Hopewell, Virginia — The American South (Mid-Atlantic)
Virginia Indians near City Point
Captain John Smith’s Adventures on the James
— www.johnsmithtrail.org —
This peninsula separated two chiefdoms subject to Powhatan, the Weyanock and the Appomattuck. John Smith's map shows the Appomattuck people, whom Christopher Newport described as initially unfriendly, living in this vicinity. He told of a different reception from the Weyanock people who lived across the river.
Newport described a kingdom full of pearl-mussels at the junction of the Appomattox and the James called “Waynauk,” where the Natives welcomed him with rejoicing and dances. The Weyanock controlled many miles on both sides of the James from the Appomattox east to Paspahegh lands. Smith's early map indicates the werowance's, or chief's, house near the peninsula across from here.
Capt. John Smith’s Trail
John Smith knew the James River by its Algonquian name: Powhatan, the same as the region’s paramount chief. Smith traveled the river many times between 1607 and 1609, trading with Virginia Indians to ensure survival at Jamestown. What he saw of Virginia’s verdant woodlands and pristine waters inspired him to explore the greater Chesapeake Bay, chronicling its natural wonders.
Sir Thomas Dale spearheaded the expansion of English land holdings near the confluence of these two rivers. Though his settlements, the Citie of Henricus and Bermuda Hundred, vanished in the decades that followed, nearby farms prospered.
Demand for cropland, fueled by demand for tobacco after 1614, led the English to seek the best land, which in many cases had already been laboriously cleared by Indians using stone tools. In some instances, Dale and his compatriots drove Indians from their fields and towns. More often, they chose what they thought were former field or habitation sites. However, the Natives had not actually abandoned these meadows, as they frequently reoccupied sites after allowing surrounding fields to remain fallow.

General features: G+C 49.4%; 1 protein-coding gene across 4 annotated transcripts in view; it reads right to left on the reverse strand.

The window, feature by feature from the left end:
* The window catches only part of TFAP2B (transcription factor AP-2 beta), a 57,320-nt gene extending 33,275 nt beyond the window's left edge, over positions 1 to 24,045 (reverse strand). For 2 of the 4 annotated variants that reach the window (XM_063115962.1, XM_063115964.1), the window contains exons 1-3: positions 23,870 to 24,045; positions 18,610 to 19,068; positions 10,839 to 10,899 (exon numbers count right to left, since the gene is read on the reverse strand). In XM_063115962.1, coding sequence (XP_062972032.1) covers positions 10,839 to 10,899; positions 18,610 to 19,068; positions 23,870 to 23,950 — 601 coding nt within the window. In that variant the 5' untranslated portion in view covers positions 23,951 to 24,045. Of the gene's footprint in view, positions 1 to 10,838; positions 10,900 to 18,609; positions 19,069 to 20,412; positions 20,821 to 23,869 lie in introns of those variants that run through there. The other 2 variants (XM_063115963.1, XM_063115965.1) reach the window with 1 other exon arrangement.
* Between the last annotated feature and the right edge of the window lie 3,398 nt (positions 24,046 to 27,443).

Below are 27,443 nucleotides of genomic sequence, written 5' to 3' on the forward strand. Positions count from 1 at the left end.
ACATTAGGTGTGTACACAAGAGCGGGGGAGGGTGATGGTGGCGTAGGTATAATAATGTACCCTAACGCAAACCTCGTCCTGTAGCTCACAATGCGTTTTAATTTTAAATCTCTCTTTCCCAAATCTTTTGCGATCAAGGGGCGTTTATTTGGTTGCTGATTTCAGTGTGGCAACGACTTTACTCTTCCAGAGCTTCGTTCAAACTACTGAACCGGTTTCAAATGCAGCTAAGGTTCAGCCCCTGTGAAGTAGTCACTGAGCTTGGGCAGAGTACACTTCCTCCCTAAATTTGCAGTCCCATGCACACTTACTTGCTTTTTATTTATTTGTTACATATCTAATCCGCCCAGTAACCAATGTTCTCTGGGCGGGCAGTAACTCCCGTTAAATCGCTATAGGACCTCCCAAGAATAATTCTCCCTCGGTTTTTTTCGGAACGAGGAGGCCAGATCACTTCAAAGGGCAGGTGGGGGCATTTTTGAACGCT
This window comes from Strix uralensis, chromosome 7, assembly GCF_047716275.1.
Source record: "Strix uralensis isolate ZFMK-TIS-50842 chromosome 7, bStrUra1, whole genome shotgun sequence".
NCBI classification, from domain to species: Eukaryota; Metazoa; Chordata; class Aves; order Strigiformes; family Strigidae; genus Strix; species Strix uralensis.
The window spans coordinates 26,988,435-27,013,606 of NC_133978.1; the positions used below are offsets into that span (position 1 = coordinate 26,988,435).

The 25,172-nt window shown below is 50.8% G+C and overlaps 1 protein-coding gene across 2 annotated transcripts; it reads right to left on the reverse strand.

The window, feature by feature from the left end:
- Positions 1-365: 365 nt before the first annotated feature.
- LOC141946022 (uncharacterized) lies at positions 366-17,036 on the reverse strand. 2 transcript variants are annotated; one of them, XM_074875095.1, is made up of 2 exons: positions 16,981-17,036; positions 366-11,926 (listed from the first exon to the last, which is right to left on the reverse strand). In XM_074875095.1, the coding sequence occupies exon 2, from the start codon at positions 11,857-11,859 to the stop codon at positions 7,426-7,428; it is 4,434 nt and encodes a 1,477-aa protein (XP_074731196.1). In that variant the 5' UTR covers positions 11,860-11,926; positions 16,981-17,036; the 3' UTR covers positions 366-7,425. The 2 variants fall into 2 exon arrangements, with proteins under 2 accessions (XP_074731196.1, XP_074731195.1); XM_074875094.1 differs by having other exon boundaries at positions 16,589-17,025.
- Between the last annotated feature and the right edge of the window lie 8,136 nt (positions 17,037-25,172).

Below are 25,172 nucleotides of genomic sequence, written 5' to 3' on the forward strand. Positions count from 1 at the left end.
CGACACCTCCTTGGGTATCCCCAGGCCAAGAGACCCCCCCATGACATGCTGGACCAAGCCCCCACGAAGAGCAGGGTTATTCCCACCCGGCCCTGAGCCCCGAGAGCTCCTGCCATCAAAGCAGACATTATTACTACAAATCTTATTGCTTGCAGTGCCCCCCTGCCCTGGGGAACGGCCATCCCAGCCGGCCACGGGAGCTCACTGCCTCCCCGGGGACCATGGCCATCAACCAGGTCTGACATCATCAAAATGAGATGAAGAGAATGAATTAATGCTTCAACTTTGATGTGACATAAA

Of the trees the English did clear, many were used to fence out the displaced Natives.
Erected by Captain John Smith’s Trail, James River Association, Virginia Department of Conservation and Recreation, Chesapeake Bay Gateways Network. (Marker Number 16.)
Topics. This historical marker is listed in these topic lists: Exploration • Native Americans • Settlements & Settlers. A significant historical year for this entry is 1607.
Location. 37° 18.975′ N, 77° 16.389′ W. Marker is in Hopewell, Virginia. Touch for map. Marker is in this post office area: Hopewell VA 23860, United States of America. Touch for directions.
Other nearby markers. At least 8 other markers are within walking distance of this marker. City Point (here, next to this marker); Clearing the Way (within shouting distance of this marker); a different marker also named City Point (within shouting distance of this marker); Quartermaster Repair Shops (within shouting distance of this marker); Taverns (about 600 feet away, measured in a direct line); Housing Several Thousand Federal Troops (about 600 feet away); A Busy Port (about 600 feet away); Historic City Point (about 600 feet away). Touch for a list and map of all markers in Hopewell.
More about this marker. On the lower left is a depiction of Native Americans along the banks of the James River. The photo carries the caption “The New World” © MMV, New Line Productions, Inc. All rights reserved. Photo by Merie Wallace. Photo appears courtesy of New Line Productions, Inc.
On the upper right is a map of Captain John Smith's Trail.
The sidebar shows a painting of "Sir Thomas Dale" courtesy of Virginia Museum of Fine Arts.
Also see . . . Captain John Smith's Trail. (Submitted on October 20, 2009, by Bernard Fisher of Richmond, Virginia.)
Credits. This page was last revised on November 7, 2021. It was originally submitted on June 5, 2009, by Bernard Fisher of Richmond, Virginia. This page has been viewed 1,402 times since then and 106 times this year. Photos: 1, 2, 3, 4, 5. submitted on June 5, 2009, by Bernard Fisher of Richmond, Virginia.